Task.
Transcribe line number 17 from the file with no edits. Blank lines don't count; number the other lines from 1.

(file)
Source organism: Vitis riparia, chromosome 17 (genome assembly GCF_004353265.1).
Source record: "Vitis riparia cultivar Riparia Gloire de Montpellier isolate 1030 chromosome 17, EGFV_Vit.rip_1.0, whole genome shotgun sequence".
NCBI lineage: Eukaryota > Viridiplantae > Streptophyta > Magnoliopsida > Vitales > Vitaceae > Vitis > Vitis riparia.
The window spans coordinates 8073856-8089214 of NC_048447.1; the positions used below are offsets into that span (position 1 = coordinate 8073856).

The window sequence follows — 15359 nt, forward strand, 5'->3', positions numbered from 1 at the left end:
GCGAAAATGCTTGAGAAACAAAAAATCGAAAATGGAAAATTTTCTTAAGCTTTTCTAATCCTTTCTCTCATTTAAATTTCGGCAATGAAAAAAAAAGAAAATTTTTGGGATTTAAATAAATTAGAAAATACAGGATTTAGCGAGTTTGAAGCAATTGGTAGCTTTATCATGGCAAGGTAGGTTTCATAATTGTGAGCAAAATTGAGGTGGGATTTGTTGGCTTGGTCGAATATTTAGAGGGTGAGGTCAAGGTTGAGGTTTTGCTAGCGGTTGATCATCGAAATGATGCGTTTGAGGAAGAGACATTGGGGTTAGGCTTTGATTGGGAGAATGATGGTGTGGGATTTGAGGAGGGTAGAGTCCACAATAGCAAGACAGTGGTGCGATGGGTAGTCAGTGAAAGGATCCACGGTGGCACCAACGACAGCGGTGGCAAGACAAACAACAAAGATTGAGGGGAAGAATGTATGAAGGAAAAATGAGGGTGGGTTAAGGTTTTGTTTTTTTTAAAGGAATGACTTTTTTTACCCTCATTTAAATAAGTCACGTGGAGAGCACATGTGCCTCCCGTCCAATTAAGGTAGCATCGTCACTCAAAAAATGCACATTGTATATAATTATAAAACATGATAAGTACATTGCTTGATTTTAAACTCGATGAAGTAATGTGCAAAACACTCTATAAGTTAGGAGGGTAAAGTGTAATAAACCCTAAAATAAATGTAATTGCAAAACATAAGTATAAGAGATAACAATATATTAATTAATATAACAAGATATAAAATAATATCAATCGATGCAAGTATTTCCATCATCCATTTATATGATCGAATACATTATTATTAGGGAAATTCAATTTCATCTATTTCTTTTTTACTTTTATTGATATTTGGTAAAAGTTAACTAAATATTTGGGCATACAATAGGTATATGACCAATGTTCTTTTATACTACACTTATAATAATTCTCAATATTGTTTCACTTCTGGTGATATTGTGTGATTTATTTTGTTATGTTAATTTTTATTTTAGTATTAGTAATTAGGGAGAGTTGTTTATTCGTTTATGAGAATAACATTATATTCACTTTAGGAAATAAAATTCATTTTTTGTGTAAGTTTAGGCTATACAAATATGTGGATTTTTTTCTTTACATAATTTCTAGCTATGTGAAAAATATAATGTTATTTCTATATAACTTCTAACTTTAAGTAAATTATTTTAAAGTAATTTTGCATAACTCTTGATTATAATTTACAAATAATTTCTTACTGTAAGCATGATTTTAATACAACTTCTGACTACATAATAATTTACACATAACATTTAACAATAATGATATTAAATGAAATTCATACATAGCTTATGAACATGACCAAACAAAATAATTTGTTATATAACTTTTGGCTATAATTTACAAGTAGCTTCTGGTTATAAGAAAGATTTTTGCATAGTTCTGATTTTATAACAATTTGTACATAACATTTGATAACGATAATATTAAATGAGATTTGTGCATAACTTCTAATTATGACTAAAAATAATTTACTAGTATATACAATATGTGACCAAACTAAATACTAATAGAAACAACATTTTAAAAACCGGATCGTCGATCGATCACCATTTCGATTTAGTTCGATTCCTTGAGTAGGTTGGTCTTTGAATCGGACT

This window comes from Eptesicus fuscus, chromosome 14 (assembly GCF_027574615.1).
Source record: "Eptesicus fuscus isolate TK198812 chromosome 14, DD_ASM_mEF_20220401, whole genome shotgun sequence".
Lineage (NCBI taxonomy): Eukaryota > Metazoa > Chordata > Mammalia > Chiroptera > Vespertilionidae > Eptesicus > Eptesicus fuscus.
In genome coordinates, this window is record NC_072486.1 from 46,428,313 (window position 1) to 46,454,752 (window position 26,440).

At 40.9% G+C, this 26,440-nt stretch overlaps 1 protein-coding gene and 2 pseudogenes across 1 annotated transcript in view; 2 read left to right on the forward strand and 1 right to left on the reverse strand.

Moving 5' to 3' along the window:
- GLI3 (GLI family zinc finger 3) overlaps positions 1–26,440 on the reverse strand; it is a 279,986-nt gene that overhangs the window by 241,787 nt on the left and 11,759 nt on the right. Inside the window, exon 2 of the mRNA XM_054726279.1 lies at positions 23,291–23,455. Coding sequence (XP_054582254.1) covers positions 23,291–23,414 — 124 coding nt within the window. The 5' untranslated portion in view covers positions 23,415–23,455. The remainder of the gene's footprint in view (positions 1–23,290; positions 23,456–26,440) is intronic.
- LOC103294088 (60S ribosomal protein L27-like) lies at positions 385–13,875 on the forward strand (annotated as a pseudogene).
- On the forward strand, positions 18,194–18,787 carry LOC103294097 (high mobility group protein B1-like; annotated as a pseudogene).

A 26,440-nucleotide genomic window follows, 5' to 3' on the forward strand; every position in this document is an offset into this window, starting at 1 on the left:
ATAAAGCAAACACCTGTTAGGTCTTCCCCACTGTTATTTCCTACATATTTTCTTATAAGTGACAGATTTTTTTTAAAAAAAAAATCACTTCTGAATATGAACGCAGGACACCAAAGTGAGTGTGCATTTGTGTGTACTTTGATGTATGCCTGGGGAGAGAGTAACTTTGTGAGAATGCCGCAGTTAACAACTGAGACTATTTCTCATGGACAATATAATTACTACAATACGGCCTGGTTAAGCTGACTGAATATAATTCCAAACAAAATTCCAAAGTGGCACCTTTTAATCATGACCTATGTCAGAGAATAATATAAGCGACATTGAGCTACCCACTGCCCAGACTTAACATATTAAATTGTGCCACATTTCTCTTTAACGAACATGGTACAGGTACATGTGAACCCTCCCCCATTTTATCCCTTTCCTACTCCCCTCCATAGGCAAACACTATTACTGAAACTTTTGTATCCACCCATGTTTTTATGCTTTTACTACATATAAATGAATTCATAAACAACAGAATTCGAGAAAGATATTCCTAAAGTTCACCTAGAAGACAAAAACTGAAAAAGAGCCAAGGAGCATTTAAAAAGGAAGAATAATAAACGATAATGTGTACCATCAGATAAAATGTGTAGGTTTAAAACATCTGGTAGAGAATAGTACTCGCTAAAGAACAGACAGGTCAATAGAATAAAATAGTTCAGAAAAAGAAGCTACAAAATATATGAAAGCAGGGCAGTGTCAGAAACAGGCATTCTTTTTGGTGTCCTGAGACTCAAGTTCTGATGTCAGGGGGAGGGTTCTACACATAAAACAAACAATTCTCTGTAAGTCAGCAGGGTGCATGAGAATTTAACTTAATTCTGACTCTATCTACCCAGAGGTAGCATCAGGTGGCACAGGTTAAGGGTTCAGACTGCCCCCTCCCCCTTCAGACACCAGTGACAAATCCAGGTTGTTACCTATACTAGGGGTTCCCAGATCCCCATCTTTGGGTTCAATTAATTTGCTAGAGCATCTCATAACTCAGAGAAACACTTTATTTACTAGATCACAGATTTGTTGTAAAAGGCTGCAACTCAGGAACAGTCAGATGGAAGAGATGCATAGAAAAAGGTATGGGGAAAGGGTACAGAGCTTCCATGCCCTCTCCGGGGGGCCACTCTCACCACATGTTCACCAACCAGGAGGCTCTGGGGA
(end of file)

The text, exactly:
ATAAAGCAAACACCTGTTAGGTCTTCCCCACTGTTATTTCCTACATATTTTCTTATAAGTGACAGATTTTTTTTAAAAAAAAAATCACTTCTGAATATGAACGCAGGACACCAAAGTGAGTGTGCATTTGTGTGTACTTTGATGTATGCCTGGGGAGAGAGTAACTTTGTGAGAATGCCGCAGTTAACAACTGAGACTATTTCTCATGGACAATATAATTACTACAATACGGCCTGGTTAAGCTGACTGAATATAATTCCAAACAAAATTCCAAAGTGGCACCTTTTAATCATGACCTATGTCAGAGAATAATATAAGCGACATTGAGCTACCCACTGCCCAGACTTAACATATTAAATTGTGCCACATTTCTCTTTAACGAACATGGTACAGGTACATGTGAACCCTCCCCCATTTTATCCCTTTCCTACTCCCCTCCATAGGCAAACACTATTACTGAAACTTTTGTATCCACCCATGTTTTTATGCTTTTACTACATATAAATGAATTCATAAACAACAGAATTCGAGAAAGATATTCCTAAAGTTCACCTAGAAGACAAAAACTGAAAAAGAGCCAAGGAGCATTTAAAAAGGAAGAATAATAAACGATAATGTGTACCATCAGATAAAATGTGTAGGTTTAAAACATCTGGTAGAGAATAGTACTCGCTAAAGAACAGACAGGTCAATAGAATAAAATAGTTCAGAAAAAGAAGCTACAAAATATATGAAAGCAGGGCAGTGTCAGAAACAGGCATTCTTTTTGGTGTCCTGAGACTCAAGTTCTGATGTCAGGGGGAGGGTTCTACACATAAAACAAACAATTCTCTGTAAGTCAGCAGGGTGCATGAGAATTTAACTTAATTCTGACTCTATCTACCCAGAGGTAGCATCAGGTGGCACAGGTTAAGGGTTCAGACTGCCCCCTCCCCCTTCAGACACCAGTGACAAATCCAGGTTGTTACCTATACTAGGGGTTCCCAGATCCCCATCTTTGGGTTCAATTAATTTGCTAGAGCATCTCATAACTCAGAGAAACACTTTATTTACTAGATCACAGATTTGTTGTAAAAGGCTGCAACTCAGGAACAGTCAGATGGAAGAGATGCATAGAAAAAGGTATGGGGAAAGGGTACAGAGCTTCCATGCCCTCTCCGGGGGGCCACTCTCACCACATGTTCACCAACCAGGAGGCTCTGGGGA